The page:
With the existing market, several aquaculture studies have been conducted by various research institutions and individuals [22] [23] [24] . However, there is no aquaculture venture of Caulerpa in the area at present, despite its health benefits and market potential in the pharmaceutical industry. Hence, the source of stocks sold in the market is collected from the natural populations in the area. Generally, this study aimed to determine the potential of Caulerpa aquaculture in the area, with reference to the species with massive populations in the natural environment. Specifically, the study identified the species of Caulerpa based on morphological characters in terms of fronds and/or ramuli, the species with a massive population in terms of percent cover, and the most commonly consumed species. The results of the study were delimited to the observations from May to June 2022.

2. Materials and Methods

Sampling site, collection and morphological identification of samples. The area is on Calicoan Island on the eastern side of the Leyte Gulf. Guided by the Caulerpa collectors in the area, the Caulerpa site is located at 10˚58'31''N, 125˚48'03''E. The water depth is 1 to 3 meters, with 12 meters horizontal visibility, salinity of 35 ppt, exposed to waves and strong current, and no adjacent tributaries. Caulerpa was associated with the Halimeda species in a coral reef with rubbles and sand as the major compositions of the substrate.

The percent cover was measured in a 10 × 10 sqm quadrat. Samples were collected by hand through free diving, observing extra care to include the stolon [1] . Sand and other debris were cleaned from the samples before it was stored in a container with seawater from the site. Identification of species was based on the morphological characters [2] [13] [14] [25] [26] [27] [28] . A random interview on the favoured species for diet and the reason for its specific preference was conducted with 50 individuals.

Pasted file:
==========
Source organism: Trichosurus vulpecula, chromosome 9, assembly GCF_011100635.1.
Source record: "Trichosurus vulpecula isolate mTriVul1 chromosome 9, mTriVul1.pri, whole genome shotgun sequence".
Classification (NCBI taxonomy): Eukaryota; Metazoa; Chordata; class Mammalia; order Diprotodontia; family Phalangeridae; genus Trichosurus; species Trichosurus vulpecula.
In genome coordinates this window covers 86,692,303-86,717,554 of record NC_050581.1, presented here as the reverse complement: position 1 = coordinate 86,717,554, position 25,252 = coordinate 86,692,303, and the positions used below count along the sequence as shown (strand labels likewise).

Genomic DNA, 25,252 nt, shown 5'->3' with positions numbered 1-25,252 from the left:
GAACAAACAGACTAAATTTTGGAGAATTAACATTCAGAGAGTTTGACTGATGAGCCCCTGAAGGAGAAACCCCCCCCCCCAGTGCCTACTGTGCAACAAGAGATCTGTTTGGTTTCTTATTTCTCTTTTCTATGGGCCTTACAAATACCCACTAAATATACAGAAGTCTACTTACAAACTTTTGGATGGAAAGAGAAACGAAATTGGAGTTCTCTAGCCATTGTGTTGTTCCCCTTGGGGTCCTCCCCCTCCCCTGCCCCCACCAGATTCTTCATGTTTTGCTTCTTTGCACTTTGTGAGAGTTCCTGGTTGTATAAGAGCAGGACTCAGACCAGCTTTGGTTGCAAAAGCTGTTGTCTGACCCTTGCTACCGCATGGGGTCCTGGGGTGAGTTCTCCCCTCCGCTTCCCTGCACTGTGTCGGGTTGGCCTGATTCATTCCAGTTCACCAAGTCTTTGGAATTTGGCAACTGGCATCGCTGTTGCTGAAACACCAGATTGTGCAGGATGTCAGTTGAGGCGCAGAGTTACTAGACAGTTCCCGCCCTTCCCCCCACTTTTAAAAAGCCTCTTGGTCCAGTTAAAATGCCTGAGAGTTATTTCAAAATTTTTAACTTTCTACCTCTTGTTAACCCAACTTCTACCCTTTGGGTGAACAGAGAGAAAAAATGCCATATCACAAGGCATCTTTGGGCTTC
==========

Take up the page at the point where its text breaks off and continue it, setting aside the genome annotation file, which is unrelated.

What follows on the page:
3. Results and Discussion

The Caulerpa community covers 85% of the 100 sqm Caulerpa site. The observed species displayed six variations of fronds, which revealed nine Caulerpa species. The list of species, as described with the type of fronds/ramuli, is presented in Table 1. The majority, 98% of the community was composed of the combined Caulerpa racemosa and Caulerpa lentillifera species. Other species were observed in one to two feet of stolon length growing underneath the two species.

C. racemosa and C. lentillifera were identified as the most locally consumed species by 100% of the respondents, but C. lentillifera was most preferred by 98% due to its thinner ramuli over C. racemosa.